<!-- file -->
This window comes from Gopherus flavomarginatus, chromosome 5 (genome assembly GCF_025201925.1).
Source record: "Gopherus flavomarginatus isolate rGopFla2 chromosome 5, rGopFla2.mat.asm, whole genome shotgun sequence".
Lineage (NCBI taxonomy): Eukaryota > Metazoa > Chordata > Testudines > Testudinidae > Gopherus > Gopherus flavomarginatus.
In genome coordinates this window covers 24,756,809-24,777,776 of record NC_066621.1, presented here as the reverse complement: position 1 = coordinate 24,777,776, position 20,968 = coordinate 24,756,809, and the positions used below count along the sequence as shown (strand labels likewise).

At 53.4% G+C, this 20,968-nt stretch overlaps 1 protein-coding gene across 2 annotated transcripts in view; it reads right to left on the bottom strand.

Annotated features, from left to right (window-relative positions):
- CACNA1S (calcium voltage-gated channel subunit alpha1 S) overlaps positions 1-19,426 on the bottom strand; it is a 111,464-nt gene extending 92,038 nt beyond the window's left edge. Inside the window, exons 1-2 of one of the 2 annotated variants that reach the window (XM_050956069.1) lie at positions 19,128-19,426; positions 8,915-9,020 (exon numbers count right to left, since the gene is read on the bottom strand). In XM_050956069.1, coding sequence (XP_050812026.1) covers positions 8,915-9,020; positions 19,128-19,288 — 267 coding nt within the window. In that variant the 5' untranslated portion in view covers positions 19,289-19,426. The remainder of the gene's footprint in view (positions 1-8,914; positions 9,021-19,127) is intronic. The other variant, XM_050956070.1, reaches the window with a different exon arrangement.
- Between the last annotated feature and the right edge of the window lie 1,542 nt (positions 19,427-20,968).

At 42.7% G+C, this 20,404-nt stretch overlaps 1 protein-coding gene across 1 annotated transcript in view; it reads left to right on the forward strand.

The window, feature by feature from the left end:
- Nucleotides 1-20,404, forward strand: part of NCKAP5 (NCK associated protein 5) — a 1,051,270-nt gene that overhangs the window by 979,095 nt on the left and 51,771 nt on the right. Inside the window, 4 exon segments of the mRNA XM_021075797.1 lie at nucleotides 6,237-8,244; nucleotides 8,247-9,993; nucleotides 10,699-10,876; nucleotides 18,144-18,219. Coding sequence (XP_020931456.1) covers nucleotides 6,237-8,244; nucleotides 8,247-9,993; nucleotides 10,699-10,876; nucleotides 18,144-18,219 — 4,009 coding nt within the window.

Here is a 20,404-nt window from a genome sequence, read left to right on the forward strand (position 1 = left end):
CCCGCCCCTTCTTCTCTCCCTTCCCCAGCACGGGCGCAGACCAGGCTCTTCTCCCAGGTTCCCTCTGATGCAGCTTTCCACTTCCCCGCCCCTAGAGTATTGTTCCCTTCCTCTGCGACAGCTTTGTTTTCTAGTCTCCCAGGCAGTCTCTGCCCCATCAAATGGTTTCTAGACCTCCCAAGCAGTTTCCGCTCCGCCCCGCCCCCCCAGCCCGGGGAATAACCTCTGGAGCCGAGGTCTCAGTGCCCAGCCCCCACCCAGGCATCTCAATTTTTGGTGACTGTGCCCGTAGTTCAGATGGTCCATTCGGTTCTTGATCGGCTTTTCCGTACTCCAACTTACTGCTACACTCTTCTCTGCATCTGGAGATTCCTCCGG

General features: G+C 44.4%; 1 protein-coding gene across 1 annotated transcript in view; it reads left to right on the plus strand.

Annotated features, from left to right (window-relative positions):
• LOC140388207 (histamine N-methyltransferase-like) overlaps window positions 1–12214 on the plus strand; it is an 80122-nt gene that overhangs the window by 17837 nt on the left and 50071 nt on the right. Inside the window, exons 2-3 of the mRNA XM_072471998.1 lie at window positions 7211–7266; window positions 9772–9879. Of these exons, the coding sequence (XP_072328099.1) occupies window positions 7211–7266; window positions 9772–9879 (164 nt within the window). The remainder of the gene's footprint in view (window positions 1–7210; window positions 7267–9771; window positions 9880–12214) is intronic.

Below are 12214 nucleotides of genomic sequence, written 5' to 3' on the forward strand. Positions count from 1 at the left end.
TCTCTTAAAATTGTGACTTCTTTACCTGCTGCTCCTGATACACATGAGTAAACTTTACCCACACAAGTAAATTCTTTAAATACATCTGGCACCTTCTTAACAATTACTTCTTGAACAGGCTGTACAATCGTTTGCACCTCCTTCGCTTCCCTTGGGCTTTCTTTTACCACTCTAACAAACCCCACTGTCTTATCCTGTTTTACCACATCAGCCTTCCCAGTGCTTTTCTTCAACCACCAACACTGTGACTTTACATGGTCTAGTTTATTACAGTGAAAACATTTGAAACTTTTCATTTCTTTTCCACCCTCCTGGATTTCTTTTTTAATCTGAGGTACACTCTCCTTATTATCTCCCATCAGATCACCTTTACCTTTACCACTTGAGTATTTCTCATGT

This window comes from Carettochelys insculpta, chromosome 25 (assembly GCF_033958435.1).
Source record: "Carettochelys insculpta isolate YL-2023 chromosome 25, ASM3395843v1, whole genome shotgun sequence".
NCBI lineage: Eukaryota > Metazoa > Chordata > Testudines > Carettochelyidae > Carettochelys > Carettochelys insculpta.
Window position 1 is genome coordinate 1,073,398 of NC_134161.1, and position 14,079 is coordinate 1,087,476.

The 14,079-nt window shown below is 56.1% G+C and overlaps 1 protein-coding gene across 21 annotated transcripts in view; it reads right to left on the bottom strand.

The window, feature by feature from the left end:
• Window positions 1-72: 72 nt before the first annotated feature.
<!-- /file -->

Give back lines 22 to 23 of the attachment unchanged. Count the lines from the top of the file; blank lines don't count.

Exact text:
Window position 1 is genome coordinate 1,073,398 of NC_134161.1, and position 14,079 is coordinate 1,087,476.

The 14,079-nt window shown below is 56.1% G+C and overlaps 1 protein-coding gene across 21 annotated transcripts in view; it reads right to left on the bottom strand.